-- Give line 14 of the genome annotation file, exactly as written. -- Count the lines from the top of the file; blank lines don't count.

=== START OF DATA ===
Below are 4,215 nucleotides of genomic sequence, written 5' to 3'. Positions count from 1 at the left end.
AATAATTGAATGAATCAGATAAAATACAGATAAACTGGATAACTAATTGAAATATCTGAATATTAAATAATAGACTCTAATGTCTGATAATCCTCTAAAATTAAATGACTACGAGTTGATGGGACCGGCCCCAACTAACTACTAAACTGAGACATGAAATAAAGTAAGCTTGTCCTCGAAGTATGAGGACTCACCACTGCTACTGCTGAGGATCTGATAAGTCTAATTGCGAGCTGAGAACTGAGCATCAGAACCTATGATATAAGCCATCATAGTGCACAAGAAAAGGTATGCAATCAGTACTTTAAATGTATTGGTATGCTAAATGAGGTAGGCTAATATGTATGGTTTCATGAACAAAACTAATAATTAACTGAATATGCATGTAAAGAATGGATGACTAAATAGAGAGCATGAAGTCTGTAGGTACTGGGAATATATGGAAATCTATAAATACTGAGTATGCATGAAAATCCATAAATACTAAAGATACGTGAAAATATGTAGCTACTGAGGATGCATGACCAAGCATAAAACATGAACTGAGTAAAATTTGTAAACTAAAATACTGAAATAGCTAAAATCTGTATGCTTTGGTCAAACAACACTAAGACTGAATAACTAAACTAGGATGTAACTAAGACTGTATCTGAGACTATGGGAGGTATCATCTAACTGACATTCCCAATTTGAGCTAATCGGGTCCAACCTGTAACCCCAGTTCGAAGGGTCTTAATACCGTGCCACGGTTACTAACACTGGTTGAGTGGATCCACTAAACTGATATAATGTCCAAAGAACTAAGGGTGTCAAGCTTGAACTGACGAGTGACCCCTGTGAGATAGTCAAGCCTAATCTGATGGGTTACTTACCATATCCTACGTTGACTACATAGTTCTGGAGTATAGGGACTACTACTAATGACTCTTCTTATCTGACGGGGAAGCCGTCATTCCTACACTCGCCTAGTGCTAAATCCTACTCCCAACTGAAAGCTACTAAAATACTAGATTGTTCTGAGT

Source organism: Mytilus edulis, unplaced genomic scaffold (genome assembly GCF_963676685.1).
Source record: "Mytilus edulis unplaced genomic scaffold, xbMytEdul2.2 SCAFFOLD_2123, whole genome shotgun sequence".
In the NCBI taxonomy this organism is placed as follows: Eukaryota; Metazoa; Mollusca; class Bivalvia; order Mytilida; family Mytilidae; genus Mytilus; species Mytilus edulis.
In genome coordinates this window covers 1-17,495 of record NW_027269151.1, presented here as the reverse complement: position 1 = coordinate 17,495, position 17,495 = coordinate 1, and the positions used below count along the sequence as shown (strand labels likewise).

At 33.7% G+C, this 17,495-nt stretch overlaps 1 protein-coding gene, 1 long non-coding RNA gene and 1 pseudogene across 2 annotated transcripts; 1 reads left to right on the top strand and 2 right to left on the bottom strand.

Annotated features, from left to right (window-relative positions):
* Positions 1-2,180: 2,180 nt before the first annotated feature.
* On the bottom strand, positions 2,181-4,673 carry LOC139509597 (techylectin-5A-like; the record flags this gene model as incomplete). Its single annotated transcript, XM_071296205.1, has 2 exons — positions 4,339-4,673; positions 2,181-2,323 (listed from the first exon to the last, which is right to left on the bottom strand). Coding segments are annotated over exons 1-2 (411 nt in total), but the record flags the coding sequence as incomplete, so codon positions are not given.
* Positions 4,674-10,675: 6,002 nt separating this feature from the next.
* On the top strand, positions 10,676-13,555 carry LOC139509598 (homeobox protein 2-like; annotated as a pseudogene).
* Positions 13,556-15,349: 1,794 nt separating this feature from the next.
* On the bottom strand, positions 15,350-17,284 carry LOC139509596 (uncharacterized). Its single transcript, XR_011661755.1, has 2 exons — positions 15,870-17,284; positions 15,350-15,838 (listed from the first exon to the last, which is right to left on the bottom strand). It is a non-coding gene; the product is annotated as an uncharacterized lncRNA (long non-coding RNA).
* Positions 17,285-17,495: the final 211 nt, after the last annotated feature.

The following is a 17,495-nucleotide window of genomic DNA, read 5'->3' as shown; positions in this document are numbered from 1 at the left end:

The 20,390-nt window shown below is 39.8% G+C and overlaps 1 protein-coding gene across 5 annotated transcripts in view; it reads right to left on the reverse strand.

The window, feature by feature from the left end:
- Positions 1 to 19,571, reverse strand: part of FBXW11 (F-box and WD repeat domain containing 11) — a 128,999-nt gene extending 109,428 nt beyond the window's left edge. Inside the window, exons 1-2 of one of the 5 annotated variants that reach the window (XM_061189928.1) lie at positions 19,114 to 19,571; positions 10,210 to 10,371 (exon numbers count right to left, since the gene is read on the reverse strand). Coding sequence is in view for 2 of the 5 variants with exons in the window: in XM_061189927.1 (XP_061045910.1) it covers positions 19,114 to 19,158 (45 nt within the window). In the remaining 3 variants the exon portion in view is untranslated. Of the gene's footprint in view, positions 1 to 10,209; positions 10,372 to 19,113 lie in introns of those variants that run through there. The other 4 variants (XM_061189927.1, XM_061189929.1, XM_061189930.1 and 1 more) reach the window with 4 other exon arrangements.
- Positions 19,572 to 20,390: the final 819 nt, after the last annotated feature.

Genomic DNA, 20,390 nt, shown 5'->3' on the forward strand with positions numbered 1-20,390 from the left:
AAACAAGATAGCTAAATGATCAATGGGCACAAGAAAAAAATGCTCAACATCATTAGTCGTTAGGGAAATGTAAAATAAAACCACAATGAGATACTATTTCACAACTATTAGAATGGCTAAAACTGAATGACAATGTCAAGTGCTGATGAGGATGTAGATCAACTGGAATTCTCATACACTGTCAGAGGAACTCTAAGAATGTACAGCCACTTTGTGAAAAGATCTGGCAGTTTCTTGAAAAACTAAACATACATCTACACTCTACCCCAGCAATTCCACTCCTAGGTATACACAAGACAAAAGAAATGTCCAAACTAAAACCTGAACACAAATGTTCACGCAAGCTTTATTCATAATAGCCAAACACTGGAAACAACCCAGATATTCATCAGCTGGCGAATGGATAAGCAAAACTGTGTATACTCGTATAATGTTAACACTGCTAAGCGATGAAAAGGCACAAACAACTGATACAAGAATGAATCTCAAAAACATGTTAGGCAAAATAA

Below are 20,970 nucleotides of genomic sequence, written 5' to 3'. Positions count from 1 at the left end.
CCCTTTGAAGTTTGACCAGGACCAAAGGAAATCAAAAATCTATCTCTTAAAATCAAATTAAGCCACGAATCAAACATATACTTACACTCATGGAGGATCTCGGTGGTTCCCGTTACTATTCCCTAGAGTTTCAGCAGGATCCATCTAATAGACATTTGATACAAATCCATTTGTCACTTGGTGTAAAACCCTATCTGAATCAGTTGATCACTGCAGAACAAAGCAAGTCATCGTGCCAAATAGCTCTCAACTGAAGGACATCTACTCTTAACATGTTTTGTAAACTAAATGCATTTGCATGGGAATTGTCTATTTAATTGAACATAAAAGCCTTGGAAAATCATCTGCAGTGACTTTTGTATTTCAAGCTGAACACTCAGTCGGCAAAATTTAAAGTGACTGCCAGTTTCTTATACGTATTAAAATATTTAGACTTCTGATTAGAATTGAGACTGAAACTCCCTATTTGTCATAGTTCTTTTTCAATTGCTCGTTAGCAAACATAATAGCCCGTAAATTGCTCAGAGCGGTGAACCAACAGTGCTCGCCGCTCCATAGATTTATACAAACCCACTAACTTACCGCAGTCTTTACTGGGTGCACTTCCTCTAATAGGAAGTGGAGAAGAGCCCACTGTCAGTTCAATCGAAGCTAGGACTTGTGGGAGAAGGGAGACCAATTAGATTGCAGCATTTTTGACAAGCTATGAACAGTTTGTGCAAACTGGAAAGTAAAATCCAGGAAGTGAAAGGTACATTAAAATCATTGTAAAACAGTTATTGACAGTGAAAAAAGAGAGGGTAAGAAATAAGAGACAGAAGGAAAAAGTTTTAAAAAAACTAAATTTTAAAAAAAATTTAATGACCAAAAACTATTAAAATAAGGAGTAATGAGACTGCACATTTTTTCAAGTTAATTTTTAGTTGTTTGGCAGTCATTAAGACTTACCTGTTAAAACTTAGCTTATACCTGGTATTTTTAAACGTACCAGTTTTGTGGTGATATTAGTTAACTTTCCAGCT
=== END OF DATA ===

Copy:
* On the bottom strand, positions 15,350-17,284 carry LOC139509596 (uncharacterized). Its single transcript, XR_011661755.1, has 2 exons — positions 15,870-17,284; positions 15,350-15,838 (listed from the first exon to the last, which is right to left on the bottom strand). It is a non-coding gene; the product is annotated as an uncharacterized lncRNA (long non-coding RNA).